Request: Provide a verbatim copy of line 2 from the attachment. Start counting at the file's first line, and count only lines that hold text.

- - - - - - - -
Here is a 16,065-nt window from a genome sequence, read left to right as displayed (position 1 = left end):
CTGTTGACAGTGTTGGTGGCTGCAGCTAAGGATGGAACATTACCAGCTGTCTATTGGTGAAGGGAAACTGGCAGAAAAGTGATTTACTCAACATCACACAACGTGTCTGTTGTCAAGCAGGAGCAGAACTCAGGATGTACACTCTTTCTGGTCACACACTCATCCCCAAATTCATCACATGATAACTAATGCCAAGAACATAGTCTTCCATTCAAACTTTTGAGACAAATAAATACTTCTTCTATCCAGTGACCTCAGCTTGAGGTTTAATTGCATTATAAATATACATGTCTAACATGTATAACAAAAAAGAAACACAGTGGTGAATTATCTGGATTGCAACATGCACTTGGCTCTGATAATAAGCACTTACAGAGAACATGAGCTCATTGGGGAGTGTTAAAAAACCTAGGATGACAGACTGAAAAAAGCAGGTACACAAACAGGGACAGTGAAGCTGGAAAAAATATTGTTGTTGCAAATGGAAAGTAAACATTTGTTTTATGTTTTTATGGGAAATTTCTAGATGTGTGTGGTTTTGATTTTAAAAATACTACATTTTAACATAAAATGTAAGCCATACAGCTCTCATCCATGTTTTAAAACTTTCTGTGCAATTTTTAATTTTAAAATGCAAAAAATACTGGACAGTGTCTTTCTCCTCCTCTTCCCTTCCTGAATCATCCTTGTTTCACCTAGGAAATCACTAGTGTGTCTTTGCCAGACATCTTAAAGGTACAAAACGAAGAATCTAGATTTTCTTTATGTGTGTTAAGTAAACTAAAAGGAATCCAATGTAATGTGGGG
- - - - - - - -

CTGTTGACAGTGTTGGTGGCTGCAGCTAAGGATGGAACATTACCAGCTGTCTATTGGTGAAGGGAAACTGGCAGAAAAGTGATTTACTCAACATCACACAACGTGTCTGTTGTCAAGCAGGAGCAGAACTCAGGATGTACACTCTTTCTGGTCACACACTCATCCCCAAATTCATCACATGATAACTAATGCCAAGAACATAGTCTTCCATTCAAACTTTTGAGACAAATAAATACTTCTTCTATCCAGTGACCTCAGCTTGAGGTTTAATTGCATTATAAATATACATGTCTAACATGTATAACAAAAAAGAAACACAGTGGTGAATTATCTGGATTGCAACATGCACTTGGCTCTGATAATAAGCACTTACAGAGAACATGAGCTCATTGGGGAGTGTTAAAAAACCTAGGATGACAGACTGAAAAAAGCAGGTACACAAACAGGGACAGTGAAGCTGGAAAAAATATTGTTGTTGCAAATGGAAAGTAAACATTTGTTTTATGTTTTTATGGGAAATTTCTAGATGTGTGTGGTTTTGATTTTAAAAATACTACATTTTAACATAAAATGTAAGCCATACAGCTCTCATCCATGTTTTAAAACTTTCTGTGCAATTTTTAATTTTAAAATGCAAAAAATACTGGACAGTGTCTTTCTCCTCCTCTTCCCTTCCTGAATCATCCTTGTTTCACCTAGGAAATCACTAGTGTGTCTTTGCCAGACATCTTAAAGGTACAAAACGAAGAATCTAGATTTTCTTTATGTGTGTTAAGTAAACTAAAAGGAATCCAATGTAATGTGGGG